‘… the situation is so explosive that I can’t go out of this Raj Bhavan (governor’s residence). But I know what is going on, minute by minute. The bullet is the only solution for Kashmir. Unless the militants are fully wiped out, normalcy can’t return to the valley,’ Jagmohan wrote. ‘I could not walk barefoot in the valley full of scorpions – the valley wherein inner and outer forces of terrorism had conspired to subvert the Union and to seize power … I must equip myself to face all eventualities. I could leave nothing to chance.'

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Jagmohan refused to trust anybody in running the administration. Civil servant Wajahat Habibullah writes that Jagmohan’s insistence on keeping every decision in his own hands crippled ‘[t]he moribund administration’. The governor vacillated, ‘out of touch’ with reality and ‘under siege’ in the governor’s mansion. Jagmohan relied totally on ‘incapacitated intelligence services’ for all information. He ‘rejected any effort at public outreach and deliberately sought to marginalize every branch of local government, including the police, all of whose loyalty he had begun to suspect’.

Jagmohan’s officers reasoned with him to take it easy, but he would have none of it. He even tried to scuttle the federal government’s move to appoint socialist George Fernandes as Kashmir affairs minister to offset the impact of Jagmohan’s repression. Jagmohan dismissed Fernandes’s conciliatory approach as ‘unpractical’ and berated him for trying to talk to Kashmiri dissidents.

Journalist Edward Desmond has blamed Jagmohan's policies for ‘greatly exacerbate(ing) the extent and the bitterness of the rebellion in Kashmir’. Desmond visited Kashmir nearly a dozen times between late 1989 and the end of 1991 including twice in secret and in defiance of a ban on foreign reporters. He wrote that Jagmohan’s ‘failure – or unwillingness – to contain the highly undisciplined paramilitary forces drove a large part of the population into the arms of what was at first a relatively small group of insurgent organisations’. Desmond pointed out that the rights organisations had extensively documented the abuses under his watch. He called out Jagmohan’s arguments that Delhi has all along been too ‘permissive’ toward the Kashmiris, saying they were ‘impossible to swallow’. . Even more fundamental than that, he added, ‘Jagmohan is unwilling to acknowledge that New Delhi had all along subverted the spirit of the agreement that made Jammu and Kashmir a part of India’. Desmond, who called Jagmohan an obtuse Hindu nationalist, asked him to only consider New Delhi’s ‘suppression of democracy in Kashmir’ to find the roots of the trouble.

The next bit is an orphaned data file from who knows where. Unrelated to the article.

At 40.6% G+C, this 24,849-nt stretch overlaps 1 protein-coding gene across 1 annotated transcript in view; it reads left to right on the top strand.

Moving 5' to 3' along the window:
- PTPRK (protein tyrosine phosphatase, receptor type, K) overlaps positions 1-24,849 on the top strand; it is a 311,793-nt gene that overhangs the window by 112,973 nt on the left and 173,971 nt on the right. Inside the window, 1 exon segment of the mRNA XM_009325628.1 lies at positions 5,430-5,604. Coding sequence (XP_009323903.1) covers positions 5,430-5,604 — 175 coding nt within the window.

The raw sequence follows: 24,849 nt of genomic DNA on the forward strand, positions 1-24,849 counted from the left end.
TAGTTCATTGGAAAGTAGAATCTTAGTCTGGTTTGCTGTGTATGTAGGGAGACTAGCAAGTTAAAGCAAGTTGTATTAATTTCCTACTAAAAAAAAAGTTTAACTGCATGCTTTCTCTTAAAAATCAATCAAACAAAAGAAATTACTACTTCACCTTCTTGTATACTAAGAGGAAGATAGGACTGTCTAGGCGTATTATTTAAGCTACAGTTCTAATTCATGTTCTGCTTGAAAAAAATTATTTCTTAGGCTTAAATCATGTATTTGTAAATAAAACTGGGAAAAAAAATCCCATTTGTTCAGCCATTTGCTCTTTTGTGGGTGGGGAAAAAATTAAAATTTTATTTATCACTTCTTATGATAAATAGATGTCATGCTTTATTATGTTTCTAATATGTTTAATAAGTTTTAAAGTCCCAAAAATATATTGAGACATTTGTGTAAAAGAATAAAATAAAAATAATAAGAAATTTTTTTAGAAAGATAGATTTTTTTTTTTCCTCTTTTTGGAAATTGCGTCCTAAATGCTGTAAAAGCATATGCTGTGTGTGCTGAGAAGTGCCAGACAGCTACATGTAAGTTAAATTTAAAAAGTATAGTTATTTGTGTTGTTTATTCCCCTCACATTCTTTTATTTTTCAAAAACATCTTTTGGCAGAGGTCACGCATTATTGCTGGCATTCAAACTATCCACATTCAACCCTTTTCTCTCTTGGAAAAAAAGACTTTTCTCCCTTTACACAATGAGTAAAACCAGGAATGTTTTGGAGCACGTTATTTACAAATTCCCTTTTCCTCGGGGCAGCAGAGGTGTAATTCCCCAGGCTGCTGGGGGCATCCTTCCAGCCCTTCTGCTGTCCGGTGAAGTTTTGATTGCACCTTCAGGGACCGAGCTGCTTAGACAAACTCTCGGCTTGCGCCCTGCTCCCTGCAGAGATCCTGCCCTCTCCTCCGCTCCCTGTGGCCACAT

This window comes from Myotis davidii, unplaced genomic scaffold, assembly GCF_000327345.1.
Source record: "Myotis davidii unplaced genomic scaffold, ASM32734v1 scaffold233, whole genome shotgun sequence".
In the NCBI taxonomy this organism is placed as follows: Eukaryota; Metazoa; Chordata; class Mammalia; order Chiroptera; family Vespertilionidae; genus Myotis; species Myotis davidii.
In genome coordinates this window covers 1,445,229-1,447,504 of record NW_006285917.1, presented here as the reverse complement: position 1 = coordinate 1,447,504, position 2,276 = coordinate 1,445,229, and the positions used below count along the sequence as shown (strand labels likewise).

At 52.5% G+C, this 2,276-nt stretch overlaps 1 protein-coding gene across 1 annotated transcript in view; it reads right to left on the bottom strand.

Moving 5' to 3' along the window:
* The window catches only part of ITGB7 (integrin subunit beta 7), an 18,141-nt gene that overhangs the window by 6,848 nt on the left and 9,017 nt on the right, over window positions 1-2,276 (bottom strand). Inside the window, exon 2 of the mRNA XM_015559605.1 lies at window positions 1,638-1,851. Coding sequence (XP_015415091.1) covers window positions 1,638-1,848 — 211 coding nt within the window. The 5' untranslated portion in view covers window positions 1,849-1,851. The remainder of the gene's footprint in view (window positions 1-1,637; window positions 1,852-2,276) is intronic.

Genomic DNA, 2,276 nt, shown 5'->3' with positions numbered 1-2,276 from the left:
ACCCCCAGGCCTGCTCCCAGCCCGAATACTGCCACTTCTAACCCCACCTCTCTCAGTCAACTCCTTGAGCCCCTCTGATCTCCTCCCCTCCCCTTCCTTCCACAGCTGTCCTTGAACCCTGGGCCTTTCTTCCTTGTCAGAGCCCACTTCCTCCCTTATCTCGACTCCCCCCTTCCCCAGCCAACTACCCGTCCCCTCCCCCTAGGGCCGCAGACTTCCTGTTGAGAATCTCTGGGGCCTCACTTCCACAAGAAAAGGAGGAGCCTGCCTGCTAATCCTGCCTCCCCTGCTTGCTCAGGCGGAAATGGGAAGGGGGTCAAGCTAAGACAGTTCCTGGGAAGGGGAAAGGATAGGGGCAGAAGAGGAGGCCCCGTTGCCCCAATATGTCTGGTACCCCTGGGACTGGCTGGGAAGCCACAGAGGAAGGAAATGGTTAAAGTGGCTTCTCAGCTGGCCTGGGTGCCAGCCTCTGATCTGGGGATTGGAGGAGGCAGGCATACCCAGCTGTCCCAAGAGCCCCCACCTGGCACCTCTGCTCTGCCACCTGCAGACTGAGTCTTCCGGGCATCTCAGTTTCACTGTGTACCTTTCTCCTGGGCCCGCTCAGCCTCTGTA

Jagmohan seemed to be determined to reverse the imaginary ‘permissive’ attitude towards the Kashmiri Muslims. For this, he, in Behera’s words, brandished ‘an iron fist’ and ‘unleashed the coercive arm of the Indian state to eliminate terrorism and force Kashmiris into submission’. Behera writes that the militants without an effective counter-strategy were no match for India’s massive military power. She adds that the ‘real threat to the Indian state emanated not from the militancy but from the mass processions symbolizing complete rejection of state authority’. Behera insists that it would ‘be uncharitable to characterize the mass rallies as a product of the militants’ strategy and that they were more in the nature of spontaneous outbursts that even overwhelmed the militants, who were unable to purposefully and effectively harness it for achieving Azadi’.

Civil servant Ashok Jaitly noted that what Jagmohan ‘did in five months, they [militants] could not have achieved in five years’ in pushing the Kashmiris into their arms. Jaitly called the mistrust of Muslims one of the reasons for the Kashmir problem. He believed that Jagmohan’s vindictive policies greatly exacerbated it. ‘Whatever we want to do we are faced with the fact that Delhi has never trusted Kashmiris. I have always maintained that, and maintained it because Kashmir is a Muslim state. Farooq [Abdullah] misses no opportunity to say this in public … And when I ask him why, he says it is because he wants non-Kashmiris to know he knows what they are thinking, what is in their hearts,’ Jaitly told Mark Tully while he was still a civil servant based in Srinagar.

Mark Tully wrote that Jaitly was not the only member of the elite Indian Administrative Service in Kashmir, ‘who believed India had never trusted Kashmiri Muslims’. Jaitly was among the civil servants, who wrote to Jagmohan’s predecessor, Girish Chandra Saxena, expressing their outrage over the shootings on unarmed Kashmiris.

Sameer Arshad Khatlani is an author-journalist based in New Delhi. He has been a Senior Assistant Editor with Hindustan Times, India’s second-biggest English newspaper. Khatlani worked in a similar capacity with The Indian Express, India's most influential newspaper known for its investigative journalism, until June 2018. Born and raised in Kashmir, he began his career with the now-defunct Bangalore-based Vijay Times in 2005 as its national affairs correspondent. He joined Times of India, one of the world's largest selling broadsheets, in 2007. Over the next nine years, he was a part of the paper's national and international newsgathering team as an Assistant Editor. 

Khatlani has reported from Iraq and Pakistan and covered elections and national disasters. He received a master’s degree in History from the prestigious Jamia Millia Islamia University in New Delhi. Kaylani is a fellow with Hawaii-based American East-West Center established by the US Congress in 1960 to promote better relations and understanding with Asian, and Pacific countries through cooperative study, research, and dialogue. 

Penguin published Khatlani’s first book The Other Side of the Divide: A Journey into the Heart of Pakistan in February 2020. Eminent academic and King’s college professor, Christophe Jaffrelot, has called the book ‘an erudite historical account... [that] offers a comprehensive portrait of Pakistan, including the role of the army and religion—not only Islam.'